Philadelphia had been sheltering in place for about six weeks when I started my second playthrough of Fallout 4. It seemed like everyone in my life was planting orchards and selling turnips on an island full of charming animal friends, and I got nostalgic for my carefully tended tato gardens, rattletrap cabins, and grumpy villagers. The Fallout 4 aesthetic seemed well-suited to my melancholy mood, thanks to the somber instrumental score and the crushed remains of human civilization littered around the irradiated wasteland. As I started a new save, I reflected that the first characters you meet in the Commonwealth are defined by their losses: the Abernathys lost their daughter; the Minutemen, their home; the Sole Survivor, her entire way of life before the bomb. After six weeks of grief, anxiety, and total physical isolation, I too felt like I had lost something.

By any measure I was—and am—very lucky. I write marketing copy from my kitchen table, visit friends virtually, and take group fitness classes on video. I leave the house only for necessities, and since I don’t have a car, I only go as far as I can walk and only buy as much as I can carry. That includes a tiny grocery store, a butcher shop that sells tallow soap, and a gin distillery; I’ve gotten to know the grocery store owners and the woman who makes the gin. It’s practically idyllic. It wasn’t until I started to run low on kitty litter that I discovered the limits of my extremely local life.

I masked up and rolled my pet stroller two blocks to the nearest drug store, intending to buy as many boxes I could push on four wheels. The drug store was a disaster zone of bare shelves and erratically deployed painter’s tape; aside from the predictable pandemic shortages, there were no more Swiffer cloths or ant traps, and there was only one box of kitty litter left. I loaded it onto my pet stroller, dismayed, and looked around for other heavy goods to justify my trip. The impulse felt familiar. In Fallout 4, bombed-out shops and cafes are among my favorite places to visit in the wasteland; if you don’t come across any magazines or bobbleheads in good condition, you can always grab broken light bulbs and paint cans to light up the junkyard library you’re building for a settlement.

The analogy didn’t quite work at the ransacked drugstore. Bleach? One per customer. Detergent? Out of stock. Three cases of seltzer? You are over-encumbered.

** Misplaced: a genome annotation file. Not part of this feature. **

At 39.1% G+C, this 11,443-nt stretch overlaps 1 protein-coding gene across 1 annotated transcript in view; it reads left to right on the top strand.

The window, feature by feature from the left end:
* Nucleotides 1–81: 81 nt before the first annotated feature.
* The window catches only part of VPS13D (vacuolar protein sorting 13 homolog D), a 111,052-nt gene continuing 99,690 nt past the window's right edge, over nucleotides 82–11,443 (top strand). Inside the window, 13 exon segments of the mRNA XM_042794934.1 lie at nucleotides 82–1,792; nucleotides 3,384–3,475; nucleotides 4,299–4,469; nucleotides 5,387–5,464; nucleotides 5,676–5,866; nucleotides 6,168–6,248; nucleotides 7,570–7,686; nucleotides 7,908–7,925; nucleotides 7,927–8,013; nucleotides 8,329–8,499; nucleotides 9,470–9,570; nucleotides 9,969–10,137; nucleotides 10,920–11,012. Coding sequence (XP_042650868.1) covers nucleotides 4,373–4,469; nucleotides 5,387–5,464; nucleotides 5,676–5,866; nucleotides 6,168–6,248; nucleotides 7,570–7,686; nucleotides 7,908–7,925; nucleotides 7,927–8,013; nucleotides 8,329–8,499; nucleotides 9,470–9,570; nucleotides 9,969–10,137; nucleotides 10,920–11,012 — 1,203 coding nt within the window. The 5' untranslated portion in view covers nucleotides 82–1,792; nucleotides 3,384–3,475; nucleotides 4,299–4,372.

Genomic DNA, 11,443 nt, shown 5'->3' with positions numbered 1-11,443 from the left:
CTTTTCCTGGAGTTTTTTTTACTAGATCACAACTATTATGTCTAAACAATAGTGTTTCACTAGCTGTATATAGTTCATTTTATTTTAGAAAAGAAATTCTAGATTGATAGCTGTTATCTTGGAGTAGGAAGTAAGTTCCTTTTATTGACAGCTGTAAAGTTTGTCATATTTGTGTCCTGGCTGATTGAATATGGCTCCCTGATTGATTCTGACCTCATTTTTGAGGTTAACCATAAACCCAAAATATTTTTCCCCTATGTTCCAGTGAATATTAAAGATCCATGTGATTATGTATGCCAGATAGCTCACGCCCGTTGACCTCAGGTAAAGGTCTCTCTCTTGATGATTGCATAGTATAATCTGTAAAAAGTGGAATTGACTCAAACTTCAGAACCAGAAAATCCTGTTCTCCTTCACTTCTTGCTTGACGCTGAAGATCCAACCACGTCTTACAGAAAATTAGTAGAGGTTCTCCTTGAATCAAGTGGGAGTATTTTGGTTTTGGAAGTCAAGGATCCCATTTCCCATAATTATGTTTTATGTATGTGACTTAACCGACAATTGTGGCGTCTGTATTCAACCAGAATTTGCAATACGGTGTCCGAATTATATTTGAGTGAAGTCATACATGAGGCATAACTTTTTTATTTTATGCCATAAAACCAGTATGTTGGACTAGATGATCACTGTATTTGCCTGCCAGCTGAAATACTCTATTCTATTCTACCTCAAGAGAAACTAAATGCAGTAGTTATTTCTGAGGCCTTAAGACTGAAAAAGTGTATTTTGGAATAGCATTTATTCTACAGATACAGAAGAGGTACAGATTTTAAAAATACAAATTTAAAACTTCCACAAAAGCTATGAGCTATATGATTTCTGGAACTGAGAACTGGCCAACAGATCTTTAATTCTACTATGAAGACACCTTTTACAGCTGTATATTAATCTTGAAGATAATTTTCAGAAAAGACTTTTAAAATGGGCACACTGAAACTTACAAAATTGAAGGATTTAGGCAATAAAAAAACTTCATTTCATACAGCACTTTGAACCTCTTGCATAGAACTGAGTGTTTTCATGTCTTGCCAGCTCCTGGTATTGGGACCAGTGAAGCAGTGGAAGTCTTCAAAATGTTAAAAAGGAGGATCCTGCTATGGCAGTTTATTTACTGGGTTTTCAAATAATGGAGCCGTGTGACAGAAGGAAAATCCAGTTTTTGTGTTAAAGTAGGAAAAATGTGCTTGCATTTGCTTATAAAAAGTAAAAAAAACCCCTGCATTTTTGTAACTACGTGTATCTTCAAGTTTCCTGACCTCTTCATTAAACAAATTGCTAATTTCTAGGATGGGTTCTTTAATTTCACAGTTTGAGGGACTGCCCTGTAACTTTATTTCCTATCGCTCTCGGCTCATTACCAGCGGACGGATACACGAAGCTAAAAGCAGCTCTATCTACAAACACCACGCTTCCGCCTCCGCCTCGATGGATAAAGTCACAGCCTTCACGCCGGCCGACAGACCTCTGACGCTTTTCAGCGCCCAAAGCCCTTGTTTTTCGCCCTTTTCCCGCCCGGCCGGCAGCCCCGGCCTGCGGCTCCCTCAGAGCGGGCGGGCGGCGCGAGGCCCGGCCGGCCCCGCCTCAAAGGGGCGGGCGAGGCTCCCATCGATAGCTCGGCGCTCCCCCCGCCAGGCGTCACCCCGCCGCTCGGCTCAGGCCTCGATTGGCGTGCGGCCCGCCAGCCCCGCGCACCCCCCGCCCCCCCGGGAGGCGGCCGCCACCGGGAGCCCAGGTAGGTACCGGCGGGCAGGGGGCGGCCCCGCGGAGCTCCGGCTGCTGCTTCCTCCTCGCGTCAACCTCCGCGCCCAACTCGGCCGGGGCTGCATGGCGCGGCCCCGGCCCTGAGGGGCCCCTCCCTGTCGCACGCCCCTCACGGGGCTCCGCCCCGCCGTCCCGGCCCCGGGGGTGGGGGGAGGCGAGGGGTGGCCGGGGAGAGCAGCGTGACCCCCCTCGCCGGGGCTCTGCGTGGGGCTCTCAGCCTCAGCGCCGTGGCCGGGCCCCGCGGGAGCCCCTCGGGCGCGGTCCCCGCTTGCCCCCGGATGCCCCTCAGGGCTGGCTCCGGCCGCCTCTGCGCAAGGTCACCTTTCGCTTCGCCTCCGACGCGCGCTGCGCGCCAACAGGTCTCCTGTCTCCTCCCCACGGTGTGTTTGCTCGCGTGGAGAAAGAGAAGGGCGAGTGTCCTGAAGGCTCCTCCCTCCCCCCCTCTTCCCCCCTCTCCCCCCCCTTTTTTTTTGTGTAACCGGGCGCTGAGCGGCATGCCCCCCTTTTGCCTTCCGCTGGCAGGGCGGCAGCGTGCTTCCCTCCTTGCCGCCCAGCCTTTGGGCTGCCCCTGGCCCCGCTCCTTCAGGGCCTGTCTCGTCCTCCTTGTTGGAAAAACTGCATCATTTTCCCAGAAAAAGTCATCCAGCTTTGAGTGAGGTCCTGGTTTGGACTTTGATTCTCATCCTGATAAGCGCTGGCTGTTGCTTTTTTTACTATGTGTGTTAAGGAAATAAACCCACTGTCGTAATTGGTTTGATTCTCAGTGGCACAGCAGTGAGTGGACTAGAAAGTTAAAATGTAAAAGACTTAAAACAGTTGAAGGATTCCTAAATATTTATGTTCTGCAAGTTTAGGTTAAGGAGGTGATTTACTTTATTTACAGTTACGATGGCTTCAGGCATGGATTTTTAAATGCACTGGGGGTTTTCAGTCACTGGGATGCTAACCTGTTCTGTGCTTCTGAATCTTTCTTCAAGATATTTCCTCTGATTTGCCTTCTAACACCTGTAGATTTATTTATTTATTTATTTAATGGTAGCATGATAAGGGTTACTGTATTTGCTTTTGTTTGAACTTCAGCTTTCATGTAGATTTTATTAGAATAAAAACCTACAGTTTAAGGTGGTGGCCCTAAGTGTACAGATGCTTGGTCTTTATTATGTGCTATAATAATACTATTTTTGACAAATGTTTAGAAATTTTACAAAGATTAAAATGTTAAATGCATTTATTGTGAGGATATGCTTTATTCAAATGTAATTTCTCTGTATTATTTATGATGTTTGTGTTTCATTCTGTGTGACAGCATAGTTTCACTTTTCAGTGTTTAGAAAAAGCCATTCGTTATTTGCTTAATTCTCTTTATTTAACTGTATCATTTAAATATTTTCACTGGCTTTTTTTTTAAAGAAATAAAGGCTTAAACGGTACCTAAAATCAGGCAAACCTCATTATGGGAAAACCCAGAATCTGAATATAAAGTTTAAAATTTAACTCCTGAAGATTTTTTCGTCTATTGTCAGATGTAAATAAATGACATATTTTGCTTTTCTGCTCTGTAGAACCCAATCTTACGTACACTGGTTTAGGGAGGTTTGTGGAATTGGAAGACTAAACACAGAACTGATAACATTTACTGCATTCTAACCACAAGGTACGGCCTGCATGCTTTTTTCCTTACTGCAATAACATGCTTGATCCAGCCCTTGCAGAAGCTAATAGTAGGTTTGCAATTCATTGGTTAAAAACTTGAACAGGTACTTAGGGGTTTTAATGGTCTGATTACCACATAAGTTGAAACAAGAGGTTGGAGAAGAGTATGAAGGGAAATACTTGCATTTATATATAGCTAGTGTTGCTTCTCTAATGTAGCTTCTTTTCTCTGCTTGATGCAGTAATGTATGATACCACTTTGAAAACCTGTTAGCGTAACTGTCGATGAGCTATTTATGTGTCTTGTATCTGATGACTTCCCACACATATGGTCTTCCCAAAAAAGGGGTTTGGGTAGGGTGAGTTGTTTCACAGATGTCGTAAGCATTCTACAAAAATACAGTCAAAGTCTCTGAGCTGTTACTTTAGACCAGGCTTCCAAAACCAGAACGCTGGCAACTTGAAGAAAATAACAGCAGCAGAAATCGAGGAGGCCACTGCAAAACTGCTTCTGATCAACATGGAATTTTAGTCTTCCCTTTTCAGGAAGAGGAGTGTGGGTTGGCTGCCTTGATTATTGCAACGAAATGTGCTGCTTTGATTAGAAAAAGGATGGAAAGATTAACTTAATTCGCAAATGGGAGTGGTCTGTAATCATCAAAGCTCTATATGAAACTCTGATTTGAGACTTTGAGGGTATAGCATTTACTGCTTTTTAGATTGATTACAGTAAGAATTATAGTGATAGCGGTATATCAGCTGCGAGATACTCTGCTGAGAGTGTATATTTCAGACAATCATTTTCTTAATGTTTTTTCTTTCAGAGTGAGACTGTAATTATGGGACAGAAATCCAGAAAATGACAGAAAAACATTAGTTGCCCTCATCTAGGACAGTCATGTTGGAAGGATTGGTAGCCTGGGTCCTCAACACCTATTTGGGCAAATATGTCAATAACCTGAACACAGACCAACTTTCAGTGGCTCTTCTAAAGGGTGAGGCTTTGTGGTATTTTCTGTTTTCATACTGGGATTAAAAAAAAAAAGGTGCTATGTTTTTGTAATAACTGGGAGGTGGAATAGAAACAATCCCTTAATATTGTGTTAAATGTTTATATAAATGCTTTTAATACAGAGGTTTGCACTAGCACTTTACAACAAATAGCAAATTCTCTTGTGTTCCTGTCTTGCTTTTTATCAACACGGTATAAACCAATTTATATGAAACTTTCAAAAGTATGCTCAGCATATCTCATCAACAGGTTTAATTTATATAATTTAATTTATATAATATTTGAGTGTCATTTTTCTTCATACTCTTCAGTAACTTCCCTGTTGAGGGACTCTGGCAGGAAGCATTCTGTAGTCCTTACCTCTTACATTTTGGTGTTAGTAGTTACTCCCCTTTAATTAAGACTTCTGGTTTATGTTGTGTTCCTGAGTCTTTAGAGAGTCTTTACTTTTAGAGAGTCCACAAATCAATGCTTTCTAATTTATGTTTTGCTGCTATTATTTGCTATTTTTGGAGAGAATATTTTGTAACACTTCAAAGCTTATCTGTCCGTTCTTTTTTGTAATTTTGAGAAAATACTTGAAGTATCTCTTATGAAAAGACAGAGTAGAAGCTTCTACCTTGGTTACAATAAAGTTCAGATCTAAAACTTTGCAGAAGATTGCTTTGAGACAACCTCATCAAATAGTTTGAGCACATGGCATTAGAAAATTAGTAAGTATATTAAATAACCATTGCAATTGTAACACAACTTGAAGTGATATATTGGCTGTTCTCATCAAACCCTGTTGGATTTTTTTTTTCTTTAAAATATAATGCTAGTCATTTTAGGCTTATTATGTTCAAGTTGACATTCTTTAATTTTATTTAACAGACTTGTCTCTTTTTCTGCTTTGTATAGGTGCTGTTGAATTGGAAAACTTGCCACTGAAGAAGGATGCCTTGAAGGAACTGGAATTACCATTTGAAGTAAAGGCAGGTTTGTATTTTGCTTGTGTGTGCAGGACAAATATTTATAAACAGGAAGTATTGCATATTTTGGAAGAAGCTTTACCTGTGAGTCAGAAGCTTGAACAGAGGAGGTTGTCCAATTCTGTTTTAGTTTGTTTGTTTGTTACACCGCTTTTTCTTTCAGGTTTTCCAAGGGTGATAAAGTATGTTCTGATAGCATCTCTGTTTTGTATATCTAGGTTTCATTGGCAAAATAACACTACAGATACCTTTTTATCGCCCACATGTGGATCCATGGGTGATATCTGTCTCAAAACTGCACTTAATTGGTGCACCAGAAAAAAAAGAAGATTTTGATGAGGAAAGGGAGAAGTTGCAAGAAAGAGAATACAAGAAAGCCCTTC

An image of the Sole Survivor next to empty shelves. Fallout 4, Bethesda, 2015.

I wasn’t looking for any of these things.

At home with my single box of litter and my two elderly cats, I tallied my options. There are two big retailers a mile away that would probably keep litter in stock, but that’s a long way to navigate narrow sidewalks while rolling fifty pounds of clay. The delivery services that could ferry my order from the same retailers are constantly in the news for their abysmal working conditions. I considered paying a friend with a car to brave one of the megastores on the outskirts of the city, or signing up for a pet supply delivery service. Every plausible scenario involved putting friends, neighbors, or complete strangers at risk.

That’s when I realized. Whatever this is—the darkest timeline, the glitching simulator—I am not the hero. I am a wasteland settler, following a scripted path in a narrowly circumscribed area. I am an NPC hoping that some combination of money or courage will entice an adventurer to bring me the items on my list. The kitty litter is my fetch quest.


By the end of June, my Sole Survivor had built a village of trailers in an abandoned drive-thru theater lot, started one romance, and gotten tangled up in all-too-familiar politics: dishonest leaders, scarce resources, fatal disagreements over who counts as a citizen. I had created a charismatic, tech-savvy character with the intent of hacking and snarking my way out of trouble, but if you play the way I do—impulsively collecting quests, companions, and junk—then your commitment to the bit gets buried under busy work. On the surface, your Sole Survivor’s choices explore the oldest philosophical conflict on earth: do you serve your own interests, or those of your community? But in the Commonwealth, you can do both. You can steal and trespass with MacCready, who loves crime, and bypass all those tempting locks when you travel with Strong. You can befriend a paladin of the Brotherhood of Steel even as literally everyone else in the wasteland is grumbling about their airship. Sure, certain outcomes may be closed off by your choices, but above all, your Sole Survivor’s defining personality trait is exceptionalism. Against all odds, she will survive. She’ll save the whole wasteland from itself, whatever that means. That’s what makes her the hero of this story, regardless of whose side she takes: not the quality of her actions but the world-breaking scale of them.